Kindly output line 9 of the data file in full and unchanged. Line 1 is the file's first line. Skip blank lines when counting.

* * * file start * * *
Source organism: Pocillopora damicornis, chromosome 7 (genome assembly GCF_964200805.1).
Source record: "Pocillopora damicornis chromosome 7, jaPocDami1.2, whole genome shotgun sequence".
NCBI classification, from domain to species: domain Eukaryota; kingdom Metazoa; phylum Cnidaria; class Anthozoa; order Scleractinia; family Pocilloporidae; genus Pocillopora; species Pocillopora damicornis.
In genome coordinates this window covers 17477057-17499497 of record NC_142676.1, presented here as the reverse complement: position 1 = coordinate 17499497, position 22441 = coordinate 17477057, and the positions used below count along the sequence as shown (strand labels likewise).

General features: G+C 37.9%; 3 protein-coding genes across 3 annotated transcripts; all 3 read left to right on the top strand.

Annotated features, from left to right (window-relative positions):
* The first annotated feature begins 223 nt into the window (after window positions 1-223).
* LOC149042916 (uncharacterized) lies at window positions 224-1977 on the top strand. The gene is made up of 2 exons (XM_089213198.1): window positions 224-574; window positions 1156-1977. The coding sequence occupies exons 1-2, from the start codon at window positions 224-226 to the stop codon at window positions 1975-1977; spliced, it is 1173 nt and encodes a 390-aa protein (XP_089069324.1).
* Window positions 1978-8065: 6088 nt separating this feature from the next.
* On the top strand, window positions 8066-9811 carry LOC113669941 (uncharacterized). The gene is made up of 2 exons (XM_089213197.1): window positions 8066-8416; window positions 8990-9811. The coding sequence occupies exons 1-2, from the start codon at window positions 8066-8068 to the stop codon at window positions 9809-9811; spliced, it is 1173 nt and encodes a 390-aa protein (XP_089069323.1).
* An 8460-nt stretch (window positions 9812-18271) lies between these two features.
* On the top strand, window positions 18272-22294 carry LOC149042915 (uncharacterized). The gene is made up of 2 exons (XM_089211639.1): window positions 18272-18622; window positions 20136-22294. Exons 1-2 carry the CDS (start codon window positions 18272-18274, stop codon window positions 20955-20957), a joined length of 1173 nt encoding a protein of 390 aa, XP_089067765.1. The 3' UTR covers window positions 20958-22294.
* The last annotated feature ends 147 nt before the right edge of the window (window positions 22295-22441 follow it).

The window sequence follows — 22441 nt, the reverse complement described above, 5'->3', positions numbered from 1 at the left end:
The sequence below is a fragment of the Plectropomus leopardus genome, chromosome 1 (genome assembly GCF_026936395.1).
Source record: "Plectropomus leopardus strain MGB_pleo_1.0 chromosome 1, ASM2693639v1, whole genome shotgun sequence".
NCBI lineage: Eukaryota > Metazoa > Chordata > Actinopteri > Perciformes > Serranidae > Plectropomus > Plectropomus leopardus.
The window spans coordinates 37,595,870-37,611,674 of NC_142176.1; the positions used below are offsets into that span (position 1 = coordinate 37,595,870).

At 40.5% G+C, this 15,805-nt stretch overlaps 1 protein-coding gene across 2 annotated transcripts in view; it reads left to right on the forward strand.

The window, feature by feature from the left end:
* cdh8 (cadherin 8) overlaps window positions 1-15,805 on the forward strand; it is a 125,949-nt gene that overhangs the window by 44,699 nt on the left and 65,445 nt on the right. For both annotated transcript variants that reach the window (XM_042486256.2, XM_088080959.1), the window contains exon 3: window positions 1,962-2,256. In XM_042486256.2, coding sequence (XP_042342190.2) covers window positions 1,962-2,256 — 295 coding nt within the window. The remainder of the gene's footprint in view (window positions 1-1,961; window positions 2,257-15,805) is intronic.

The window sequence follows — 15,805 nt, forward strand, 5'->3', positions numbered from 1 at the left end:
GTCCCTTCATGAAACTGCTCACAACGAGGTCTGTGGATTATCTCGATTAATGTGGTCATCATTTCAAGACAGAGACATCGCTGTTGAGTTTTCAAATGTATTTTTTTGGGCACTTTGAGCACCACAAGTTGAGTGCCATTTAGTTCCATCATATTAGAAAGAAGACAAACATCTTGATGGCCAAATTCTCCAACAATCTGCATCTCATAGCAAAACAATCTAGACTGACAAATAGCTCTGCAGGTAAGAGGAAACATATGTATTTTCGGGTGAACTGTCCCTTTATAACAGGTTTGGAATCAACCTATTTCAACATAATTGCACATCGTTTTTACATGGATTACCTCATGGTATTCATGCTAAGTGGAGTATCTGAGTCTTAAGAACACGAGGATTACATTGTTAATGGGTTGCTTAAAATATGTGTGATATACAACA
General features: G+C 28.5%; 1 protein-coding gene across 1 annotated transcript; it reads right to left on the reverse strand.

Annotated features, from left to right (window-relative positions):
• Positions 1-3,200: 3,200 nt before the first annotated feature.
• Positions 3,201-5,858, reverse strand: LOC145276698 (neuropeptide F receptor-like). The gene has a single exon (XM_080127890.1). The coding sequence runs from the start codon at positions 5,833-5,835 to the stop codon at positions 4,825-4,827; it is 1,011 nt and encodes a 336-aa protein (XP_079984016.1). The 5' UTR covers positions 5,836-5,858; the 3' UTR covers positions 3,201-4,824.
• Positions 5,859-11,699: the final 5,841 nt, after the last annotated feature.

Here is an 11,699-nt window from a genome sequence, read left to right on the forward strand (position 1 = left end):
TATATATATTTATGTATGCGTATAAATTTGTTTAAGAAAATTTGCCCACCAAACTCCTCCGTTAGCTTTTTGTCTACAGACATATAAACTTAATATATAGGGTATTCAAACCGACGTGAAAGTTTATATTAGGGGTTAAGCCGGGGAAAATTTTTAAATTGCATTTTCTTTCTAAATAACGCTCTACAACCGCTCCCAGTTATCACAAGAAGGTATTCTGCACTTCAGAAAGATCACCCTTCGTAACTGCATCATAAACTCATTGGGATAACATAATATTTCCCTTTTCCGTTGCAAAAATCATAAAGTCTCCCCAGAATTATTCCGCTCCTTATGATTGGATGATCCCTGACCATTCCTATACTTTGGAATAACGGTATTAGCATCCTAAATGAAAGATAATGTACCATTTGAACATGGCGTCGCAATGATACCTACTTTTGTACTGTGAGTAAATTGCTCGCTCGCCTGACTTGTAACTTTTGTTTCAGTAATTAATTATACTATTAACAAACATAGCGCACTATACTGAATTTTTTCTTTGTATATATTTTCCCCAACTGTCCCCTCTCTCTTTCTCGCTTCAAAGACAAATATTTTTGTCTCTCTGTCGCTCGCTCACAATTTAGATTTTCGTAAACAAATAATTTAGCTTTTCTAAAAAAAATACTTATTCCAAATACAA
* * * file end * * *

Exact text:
* Window positions 1978-8065: 6088 nt separating this feature from the next.